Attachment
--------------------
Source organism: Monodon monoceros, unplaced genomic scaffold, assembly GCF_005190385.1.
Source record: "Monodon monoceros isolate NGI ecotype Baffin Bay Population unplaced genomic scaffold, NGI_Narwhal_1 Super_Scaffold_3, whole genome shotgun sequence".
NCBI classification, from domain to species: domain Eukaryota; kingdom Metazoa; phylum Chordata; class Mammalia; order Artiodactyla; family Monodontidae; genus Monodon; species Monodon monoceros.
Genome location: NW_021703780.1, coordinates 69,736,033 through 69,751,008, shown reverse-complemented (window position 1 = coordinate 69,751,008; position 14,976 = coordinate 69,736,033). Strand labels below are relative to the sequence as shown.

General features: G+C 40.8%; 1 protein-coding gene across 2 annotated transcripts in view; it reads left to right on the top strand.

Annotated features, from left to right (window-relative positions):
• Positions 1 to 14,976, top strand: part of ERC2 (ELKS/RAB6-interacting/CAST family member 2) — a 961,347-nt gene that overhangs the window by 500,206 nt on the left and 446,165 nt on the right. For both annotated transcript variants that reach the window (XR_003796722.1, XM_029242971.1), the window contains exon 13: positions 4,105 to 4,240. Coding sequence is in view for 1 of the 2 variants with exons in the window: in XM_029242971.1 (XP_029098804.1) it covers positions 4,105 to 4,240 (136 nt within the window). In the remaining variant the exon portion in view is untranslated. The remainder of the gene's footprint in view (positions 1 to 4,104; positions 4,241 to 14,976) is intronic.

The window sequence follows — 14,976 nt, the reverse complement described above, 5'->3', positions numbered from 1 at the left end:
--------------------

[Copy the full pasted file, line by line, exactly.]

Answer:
Source organism: Monodon monoceros, unplaced genomic scaffold, assembly GCF_005190385.1.
Source record: "Monodon monoceros isolate NGI ecotype Baffin Bay Population unplaced genomic scaffold, NGI_Narwhal_1 Super_Scaffold_3, whole genome shotgun sequence".
NCBI classification, from domain to species: domain Eukaryota; kingdom Metazoa; phylum Chordata; class Mammalia; order Artiodactyla; family Monodontidae; genus Monodon; species Monodon monoceros.
Genome location: NW_021703780.1, coordinates 69,736,033 through 69,751,008, shown reverse-complemented (window position 1 = coordinate 69,751,008; position 14,976 = coordinate 69,736,033). Strand labels below are relative to the sequence as shown.

General features: G+C 40.8%; 1 protein-coding gene across 2 annotated transcripts in view; it reads left to right on the top strand.

Annotated features, from left to right (window-relative positions):
• Positions 1 to 14,976, top strand: part of ERC2 (ELKS/RAB6-interacting/CAST family member 2) — a 961,347-nt gene that overhangs the window by 500,206 nt on the left and 446,165 nt on the right. For both annotated transcript variants that reach the window (XR_003796722.1, XM_029242971.1), the window contains exon 13: positions 4,105 to 4,240. Coding sequence is in view for 1 of the 2 variants with exons in the window: in XM_029242971.1 (XP_029098804.1) it covers positions 4,105 to 4,240 (136 nt within the window). In the remaining variant the exon portion in view is untranslated. The remainder of the gene's footprint in view (positions 1 to 4,104; positions 4,241 to 14,976) is intronic.

The window sequence follows — 14,976 nt, the reverse complement described above, 5'->3', positions numbered from 1 at the left end: